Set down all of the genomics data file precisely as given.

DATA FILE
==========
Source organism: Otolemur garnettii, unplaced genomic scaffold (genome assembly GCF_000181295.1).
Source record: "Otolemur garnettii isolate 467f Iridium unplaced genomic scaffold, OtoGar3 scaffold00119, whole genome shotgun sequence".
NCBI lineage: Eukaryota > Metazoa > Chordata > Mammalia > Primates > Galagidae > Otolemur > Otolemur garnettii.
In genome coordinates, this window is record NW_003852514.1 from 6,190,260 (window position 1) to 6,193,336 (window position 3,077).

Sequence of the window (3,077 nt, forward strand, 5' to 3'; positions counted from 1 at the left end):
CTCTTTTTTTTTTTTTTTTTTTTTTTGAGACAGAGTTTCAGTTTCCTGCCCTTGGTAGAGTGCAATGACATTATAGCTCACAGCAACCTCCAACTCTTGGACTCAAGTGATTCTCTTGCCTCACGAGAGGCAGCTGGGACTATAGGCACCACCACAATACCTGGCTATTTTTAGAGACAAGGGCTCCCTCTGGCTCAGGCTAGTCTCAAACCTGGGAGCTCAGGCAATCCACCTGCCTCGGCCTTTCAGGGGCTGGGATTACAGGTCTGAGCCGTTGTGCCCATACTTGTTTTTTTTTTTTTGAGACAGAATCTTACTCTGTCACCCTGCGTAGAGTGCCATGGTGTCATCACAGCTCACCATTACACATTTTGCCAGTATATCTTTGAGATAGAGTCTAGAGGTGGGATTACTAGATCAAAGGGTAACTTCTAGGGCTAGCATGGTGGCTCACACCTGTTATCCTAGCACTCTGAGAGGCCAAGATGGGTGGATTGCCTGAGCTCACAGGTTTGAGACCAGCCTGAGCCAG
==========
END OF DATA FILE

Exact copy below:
Source organism: Otolemur garnettii, unplaced genomic scaffold (genome assembly GCF_000181295.1).
Source record: "Otolemur garnettii isolate 467f Iridium unplaced genomic scaffold, OtoGar3 scaffold00119, whole genome shotgun sequence".
NCBI lineage: Eukaryota > Metazoa > Chordata > Mammalia > Primates > Galagidae > Otolemur > Otolemur garnettii.
In genome coordinates, this window is record NW_003852514.1 from 6,190,260 (window position 1) to 6,193,336 (window position 3,077).

Sequence of the window (3,077 nt, forward strand, 5' to 3'; positions counted from 1 at the left end):
CTCTTTTTTTTTTTTTTTTTTTTTTTGAGACAGAGTTTCAGTTTCCTGCCCTTGGTAGAGTGCAATGACATTATAGCTCACAGCAACCTCCAACTCTTGGACTCAAGTGATTCTCTTGCCTCACGAGAGGCAGCTGGGACTATAGGCACCACCACAATACCTGGCTATTTTTAGAGACAAGGGCTCCCTCTGGCTCAGGCTAGTCTCAAACCTGGGAGCTCAGGCAATCCACCTGCCTCGGCCTTTCAGGGGCTGGGATTACAGGTCTGAGCCGTTGTGCCCATACTTGTTTTTTTTTTTTTGAGACAGAATCTTACTCTGTCACCCTGCGTAGAGTGCCATGGTGTCATCACAGCTCACCATTACACATTTTGCCAGTATATCTTTGAGATAGAGTCTAGAGGTGGGATTACTAGATCAAAGGGTAACTTCTAGGGCTAGCATGGTGGCTCACACCTGTTATCCTAGCACTCTGAGAGGCCAAGATGGGTGGATTGCCTGAGCTCACAGGTTTGAGACCAGCCTGAGCCAG